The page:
Little known facts about UST’s Miguel de Benavides Library
On July 24, the Miguel de Benavides Library turned 414 years old.
As a growing repository of history and knowledge, it has withstood the test of time, serving many generations of Filipinos. Located along Alberto Drive inside the campus of University of Santo Tomas (UST), the six-storey institution houses a vast collection of resources ranging from Spanish royal decrees to original copies of Jose Rizal’s firebrand novels to newspaper headlines today.
Check out some interesting facts about Asia’s oldest university central library.
Its name pays tribute to the third archbishop of Manila.
Miguel de Benavides, the third archbishop of Manila, bequeathed his personal library and the amount of P1,500 for the establishment of a seminary-college for young men entering the priesthood before he died in 1605. It was only in 1611, six years later, when his Dominican confreres were only able to fulfill his will—the founding of Colegio de Santissimo Rosario and the library.
National Archives declared UST Library’s Baybayin documents as cultural treasure in 2014.
On Aug. 22, 2014, the UST Archives’ collection of ancient baybayin scripts were declared as national cultural treasures by the National Archives of the Philippines. The two 17th-century baybayin documents were the oldest of their kind, both as being written in baybayin and as examples of early deeds of sale.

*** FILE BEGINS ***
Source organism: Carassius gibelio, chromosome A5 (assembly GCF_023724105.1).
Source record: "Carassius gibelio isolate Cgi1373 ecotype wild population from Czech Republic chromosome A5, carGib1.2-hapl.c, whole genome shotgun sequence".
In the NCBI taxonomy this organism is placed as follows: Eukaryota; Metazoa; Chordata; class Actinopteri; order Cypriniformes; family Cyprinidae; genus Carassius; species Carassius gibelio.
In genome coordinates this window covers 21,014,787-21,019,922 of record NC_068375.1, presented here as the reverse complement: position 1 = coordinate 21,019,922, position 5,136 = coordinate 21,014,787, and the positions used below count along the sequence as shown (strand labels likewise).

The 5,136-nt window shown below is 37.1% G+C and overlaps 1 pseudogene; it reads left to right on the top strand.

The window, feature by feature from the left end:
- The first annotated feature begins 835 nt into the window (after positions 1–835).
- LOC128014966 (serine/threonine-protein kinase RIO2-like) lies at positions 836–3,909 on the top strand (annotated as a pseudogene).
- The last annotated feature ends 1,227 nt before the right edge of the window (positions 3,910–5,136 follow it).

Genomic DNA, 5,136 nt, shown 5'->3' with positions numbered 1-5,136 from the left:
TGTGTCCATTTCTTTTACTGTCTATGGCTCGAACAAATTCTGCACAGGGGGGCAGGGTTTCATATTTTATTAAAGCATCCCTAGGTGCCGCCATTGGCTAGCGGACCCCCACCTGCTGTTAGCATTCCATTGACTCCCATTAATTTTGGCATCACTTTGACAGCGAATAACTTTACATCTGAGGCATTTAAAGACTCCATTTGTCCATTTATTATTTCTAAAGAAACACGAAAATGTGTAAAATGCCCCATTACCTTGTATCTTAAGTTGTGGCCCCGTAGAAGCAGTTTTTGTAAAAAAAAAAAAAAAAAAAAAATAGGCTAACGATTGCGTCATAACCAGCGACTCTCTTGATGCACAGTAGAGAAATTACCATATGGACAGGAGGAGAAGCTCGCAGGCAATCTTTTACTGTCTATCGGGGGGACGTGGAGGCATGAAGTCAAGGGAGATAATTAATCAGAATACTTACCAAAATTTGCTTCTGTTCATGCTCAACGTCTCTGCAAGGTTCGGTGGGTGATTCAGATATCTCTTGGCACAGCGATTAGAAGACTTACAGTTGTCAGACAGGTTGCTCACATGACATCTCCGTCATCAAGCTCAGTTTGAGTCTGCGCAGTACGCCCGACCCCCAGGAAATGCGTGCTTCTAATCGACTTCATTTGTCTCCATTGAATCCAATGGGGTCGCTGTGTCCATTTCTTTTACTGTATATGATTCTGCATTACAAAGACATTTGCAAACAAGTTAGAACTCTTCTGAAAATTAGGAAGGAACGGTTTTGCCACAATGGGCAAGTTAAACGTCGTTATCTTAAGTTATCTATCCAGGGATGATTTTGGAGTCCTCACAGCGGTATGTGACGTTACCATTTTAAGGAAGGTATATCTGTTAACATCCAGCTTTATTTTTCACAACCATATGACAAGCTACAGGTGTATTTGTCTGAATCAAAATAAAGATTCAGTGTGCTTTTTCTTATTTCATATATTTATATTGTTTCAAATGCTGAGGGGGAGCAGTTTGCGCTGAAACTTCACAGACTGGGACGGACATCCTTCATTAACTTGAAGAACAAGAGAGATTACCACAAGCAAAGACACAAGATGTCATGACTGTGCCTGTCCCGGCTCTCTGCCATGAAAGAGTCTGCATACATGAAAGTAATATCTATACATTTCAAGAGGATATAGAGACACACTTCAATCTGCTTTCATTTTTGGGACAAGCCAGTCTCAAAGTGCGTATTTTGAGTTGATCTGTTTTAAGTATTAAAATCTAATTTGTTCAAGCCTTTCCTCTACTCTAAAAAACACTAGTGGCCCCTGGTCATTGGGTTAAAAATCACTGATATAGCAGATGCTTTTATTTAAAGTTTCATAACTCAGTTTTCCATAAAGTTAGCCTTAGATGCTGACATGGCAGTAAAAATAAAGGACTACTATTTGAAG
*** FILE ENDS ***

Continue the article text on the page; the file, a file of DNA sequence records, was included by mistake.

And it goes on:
Baybayin, which consists of 14 consonants and three vowels, is an ancient, pre-colonial Filipino writing system, recorded as being in use in the 16th century and continued even during the Spanish colonization of the Philippines.
In 2017, the library put up the first edition of Jose Rizal’s Noli Me Tangere online.
Two years ago, UST launched an immense multi-volume catalogue of rare books and periodicals to allow a wider audience easier access to historical collections from 1492 to 1900.
Together with UnionBank, the multi-million-peso project titled “Semper Lumina” or “Always the Light,” features a six-volume catalogue of rare publications, a two-volume catalogue of UST Archives, and a digital library that includes one of the first copies of Jose Rizal’s Noli Me Tangere. It is a continuation of “Lumina Pandit,” an exhibit of UST’s rare books during its 400th anniversary in 2011.
Also among the exhibited manuscripts are Josephus Flavius’ Da Bello Judaico (1492), Nicolaus Copernicus’ De Revolutionis Orbium Coelestium Libri VI (1592), and Pope Leo the Great’s Opera Omnia (1614).
The oldest existing Spanish-Chinese dictionary was discovered in UST Library in 2018
The Vocabulario de la Lengua Chio Chiu, the oldest Spanish-Chinese dictionary, was discovered in the UST Archives of the library last year.
The 17th-century dictionary was discovered by researchers Fabio Yu-Chung Lee and Jose Luis Cano Ortigosa, professors from National Tsing-Hua University and Universidad de Sevilla, respectively. The dictionary was about 400 years old, consists of 21,000 characters, and connected to the Spanish occupation of Taiwan from 1626 to 1642.
Diplomat-lawyer Antonio Molina’s book collection was turned over to UST recently.
The collection comprised of 1,000 of his books that were housed in the Molinafamily’s collection both in their homes in Madrid and in the country.
Molina, a historian, educator, lawyer, polyglot, and diplomat, produced numerous books and translations of Philippine history and law.